The tanpura is a fretless stringed instrument used to produce the atmospheric drone that is ubiquitous in northern Indian classical music. In the southern parts of India, a smaller, lower-quality variation known as the tambura is common. Traditionally, the tanpura has only four strings, though five and six-stringed tanpuras exist. Typically, the middle two strings are tuned to a raga's middle-octave tonic, the fourth string is tuned to a bass-octave tonic, and the first string is tuned to the dominant.

The tanpura's upright length of 3-5 feet makes it impossible to miss at an Indian classical music concert. The tanpura is played seated, with arms bent upward to pluck the strings on the high neck. It is plucked very slowly with the middle and index fingers, providing atmosphere, not rhythm.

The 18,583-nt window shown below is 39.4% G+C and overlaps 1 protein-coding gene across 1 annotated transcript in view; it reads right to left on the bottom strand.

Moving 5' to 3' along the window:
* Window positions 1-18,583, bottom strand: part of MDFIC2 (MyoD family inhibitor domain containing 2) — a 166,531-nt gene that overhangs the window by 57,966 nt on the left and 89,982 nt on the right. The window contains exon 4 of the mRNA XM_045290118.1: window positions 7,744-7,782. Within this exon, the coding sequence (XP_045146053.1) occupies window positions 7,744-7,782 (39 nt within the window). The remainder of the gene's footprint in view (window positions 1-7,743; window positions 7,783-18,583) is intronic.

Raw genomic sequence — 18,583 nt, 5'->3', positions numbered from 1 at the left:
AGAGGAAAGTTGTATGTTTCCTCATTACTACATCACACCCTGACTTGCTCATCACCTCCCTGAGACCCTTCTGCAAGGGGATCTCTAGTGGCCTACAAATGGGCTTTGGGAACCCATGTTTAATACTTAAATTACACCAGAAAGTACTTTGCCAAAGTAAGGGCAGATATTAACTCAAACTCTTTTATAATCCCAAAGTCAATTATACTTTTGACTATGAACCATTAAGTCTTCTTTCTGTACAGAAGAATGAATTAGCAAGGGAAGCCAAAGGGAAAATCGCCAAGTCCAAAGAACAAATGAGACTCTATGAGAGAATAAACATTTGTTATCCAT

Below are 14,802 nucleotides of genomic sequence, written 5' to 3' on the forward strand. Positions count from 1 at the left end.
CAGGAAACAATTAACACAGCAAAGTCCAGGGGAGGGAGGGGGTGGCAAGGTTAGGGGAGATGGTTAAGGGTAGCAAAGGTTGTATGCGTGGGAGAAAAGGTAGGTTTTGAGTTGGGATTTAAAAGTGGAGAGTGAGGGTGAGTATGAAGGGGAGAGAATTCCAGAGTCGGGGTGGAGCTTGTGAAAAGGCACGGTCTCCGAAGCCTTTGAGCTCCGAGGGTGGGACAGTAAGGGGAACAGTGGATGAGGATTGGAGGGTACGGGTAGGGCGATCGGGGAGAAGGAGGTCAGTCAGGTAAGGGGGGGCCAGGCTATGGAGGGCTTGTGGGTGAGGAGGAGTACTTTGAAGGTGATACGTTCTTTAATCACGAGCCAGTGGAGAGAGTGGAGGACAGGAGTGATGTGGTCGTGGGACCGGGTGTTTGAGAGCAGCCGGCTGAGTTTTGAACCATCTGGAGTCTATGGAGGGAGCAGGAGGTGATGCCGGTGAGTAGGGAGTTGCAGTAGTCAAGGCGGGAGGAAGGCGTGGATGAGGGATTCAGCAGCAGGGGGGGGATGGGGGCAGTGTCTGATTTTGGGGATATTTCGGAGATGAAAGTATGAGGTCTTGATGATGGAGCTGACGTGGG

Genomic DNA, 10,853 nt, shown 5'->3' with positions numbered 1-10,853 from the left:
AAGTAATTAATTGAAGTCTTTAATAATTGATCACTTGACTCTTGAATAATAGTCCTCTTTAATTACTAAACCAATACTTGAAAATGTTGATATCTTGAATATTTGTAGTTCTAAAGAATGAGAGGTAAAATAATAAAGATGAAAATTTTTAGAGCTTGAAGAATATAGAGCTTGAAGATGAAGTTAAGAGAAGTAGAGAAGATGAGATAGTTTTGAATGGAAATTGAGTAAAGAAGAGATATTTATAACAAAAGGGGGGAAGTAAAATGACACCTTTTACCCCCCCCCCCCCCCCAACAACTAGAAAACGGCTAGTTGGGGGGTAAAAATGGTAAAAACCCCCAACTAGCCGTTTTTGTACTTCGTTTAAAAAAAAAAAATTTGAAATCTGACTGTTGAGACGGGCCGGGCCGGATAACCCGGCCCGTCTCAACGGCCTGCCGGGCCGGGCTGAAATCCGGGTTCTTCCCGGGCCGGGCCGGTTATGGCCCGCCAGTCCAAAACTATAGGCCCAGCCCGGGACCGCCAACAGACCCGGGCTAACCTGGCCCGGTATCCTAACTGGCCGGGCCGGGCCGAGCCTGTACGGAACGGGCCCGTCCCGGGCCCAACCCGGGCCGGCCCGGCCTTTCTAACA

The resonance chamber at the bottom of the tanpura, called a tumba, is made of dried gourd (often pumpkin). The tumba creates a very rich, sonorous sound. The long neck is made of a wood such as jackwood. The bridge is made of curved bone. The metallic strings are cushioned by silk or cotton thread that rubs against the bridge, creating a buzzing sound unique to the tanpura.

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